Instead of collecting diplomas that prove hours of learning, students at the International Yacht Restoration School in Rhode Island on Saturday will launch and showcase the boats they spent the last year building and restoring.
This year, a fleet of classic wooden boats will stand side by side with examples of modern composite construction, reflecting the breadth of programming now established at the school’s campuses in Newport and Bristol, R.I.
The public is welcome to join Launch Day festivities and see the fine craftsmanship produced by students in the school’s programs in boatbuilding and restoration, marine systems and composites technology.
Graduation ceremonies begin at the IYRS Newport campus (449 Thames St.) at 10 a.m. inside Restoration Hall. After the inside portion of the ceremony, the crowd will migrate to the school docks to inspect the students’ work and witness the launching of the fleet.
Boatbuilding and restoration program students will launch a fleet of Beetle Cats, a small 12-foot catboat whose design dates from 1921; a 26-foot Maine-style open lobster boat originally built in 1941 by the Hodgdon Brothers of Maine; a Herreshoff Watch Hill 15; and a replica of the 11-foot lapstrake tender originally designed for the legendary S&S yawl Dorade.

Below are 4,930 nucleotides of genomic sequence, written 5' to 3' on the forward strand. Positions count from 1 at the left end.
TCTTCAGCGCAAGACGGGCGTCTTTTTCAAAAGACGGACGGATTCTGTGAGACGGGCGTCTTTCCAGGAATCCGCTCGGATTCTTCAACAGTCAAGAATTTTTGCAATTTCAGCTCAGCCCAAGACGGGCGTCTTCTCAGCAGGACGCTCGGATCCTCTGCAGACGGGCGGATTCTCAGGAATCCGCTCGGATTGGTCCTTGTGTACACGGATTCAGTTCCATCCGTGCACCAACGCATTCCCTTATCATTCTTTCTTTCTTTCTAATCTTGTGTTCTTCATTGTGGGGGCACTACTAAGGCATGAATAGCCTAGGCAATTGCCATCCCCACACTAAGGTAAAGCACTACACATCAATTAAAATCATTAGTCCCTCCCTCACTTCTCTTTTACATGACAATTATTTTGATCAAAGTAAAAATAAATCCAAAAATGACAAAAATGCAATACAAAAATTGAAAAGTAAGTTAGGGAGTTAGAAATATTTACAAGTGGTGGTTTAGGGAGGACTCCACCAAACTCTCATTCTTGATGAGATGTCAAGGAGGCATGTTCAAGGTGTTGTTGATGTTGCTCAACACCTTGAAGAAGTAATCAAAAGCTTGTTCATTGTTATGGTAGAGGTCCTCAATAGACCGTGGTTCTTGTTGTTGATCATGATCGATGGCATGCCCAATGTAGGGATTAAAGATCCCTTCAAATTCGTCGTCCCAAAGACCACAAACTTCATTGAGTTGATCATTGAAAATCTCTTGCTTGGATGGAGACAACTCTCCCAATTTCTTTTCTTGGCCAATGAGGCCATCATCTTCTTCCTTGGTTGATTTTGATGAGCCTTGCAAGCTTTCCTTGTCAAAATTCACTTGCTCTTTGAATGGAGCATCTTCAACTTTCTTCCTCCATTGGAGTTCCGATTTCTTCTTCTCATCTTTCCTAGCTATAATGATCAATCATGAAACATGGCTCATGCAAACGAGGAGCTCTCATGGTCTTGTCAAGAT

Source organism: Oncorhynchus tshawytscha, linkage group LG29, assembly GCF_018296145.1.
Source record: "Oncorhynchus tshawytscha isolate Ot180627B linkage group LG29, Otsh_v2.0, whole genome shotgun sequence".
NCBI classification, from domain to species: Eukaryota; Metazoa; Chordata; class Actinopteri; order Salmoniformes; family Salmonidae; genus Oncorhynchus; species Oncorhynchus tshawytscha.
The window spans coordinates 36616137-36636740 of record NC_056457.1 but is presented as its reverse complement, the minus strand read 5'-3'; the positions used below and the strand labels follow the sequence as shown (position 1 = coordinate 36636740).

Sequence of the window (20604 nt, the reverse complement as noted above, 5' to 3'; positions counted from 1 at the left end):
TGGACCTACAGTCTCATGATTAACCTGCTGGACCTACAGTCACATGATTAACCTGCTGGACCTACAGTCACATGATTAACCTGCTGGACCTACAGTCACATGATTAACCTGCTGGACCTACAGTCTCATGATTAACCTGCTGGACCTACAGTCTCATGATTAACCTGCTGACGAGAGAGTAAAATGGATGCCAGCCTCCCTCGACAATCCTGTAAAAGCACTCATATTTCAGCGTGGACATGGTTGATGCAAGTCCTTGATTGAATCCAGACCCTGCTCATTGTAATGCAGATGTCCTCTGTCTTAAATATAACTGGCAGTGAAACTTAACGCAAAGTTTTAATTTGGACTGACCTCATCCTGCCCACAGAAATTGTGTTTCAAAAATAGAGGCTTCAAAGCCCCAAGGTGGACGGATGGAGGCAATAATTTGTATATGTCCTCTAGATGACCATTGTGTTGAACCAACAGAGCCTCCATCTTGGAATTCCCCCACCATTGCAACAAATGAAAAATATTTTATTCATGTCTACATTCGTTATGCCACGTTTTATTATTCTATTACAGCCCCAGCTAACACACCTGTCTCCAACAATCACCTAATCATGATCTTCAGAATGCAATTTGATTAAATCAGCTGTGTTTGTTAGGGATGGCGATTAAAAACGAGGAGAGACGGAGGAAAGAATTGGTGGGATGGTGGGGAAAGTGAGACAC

Marine systems students will showcase the refit work they did this year on the 23-foot classic motor launch Renegade. This year’s composites technology class worked on the construction of two Moths, a diminutive single-handed hydrofoil that is one of the fastest sailboats on the planet.
Students will hear from featured graduation speaker Richard Downs-Honey of SP-High Modulus, the marine division of Gurit. SP-High Modulus is a leading manufacturer and supplier of composite materials to the global boatbuilding market.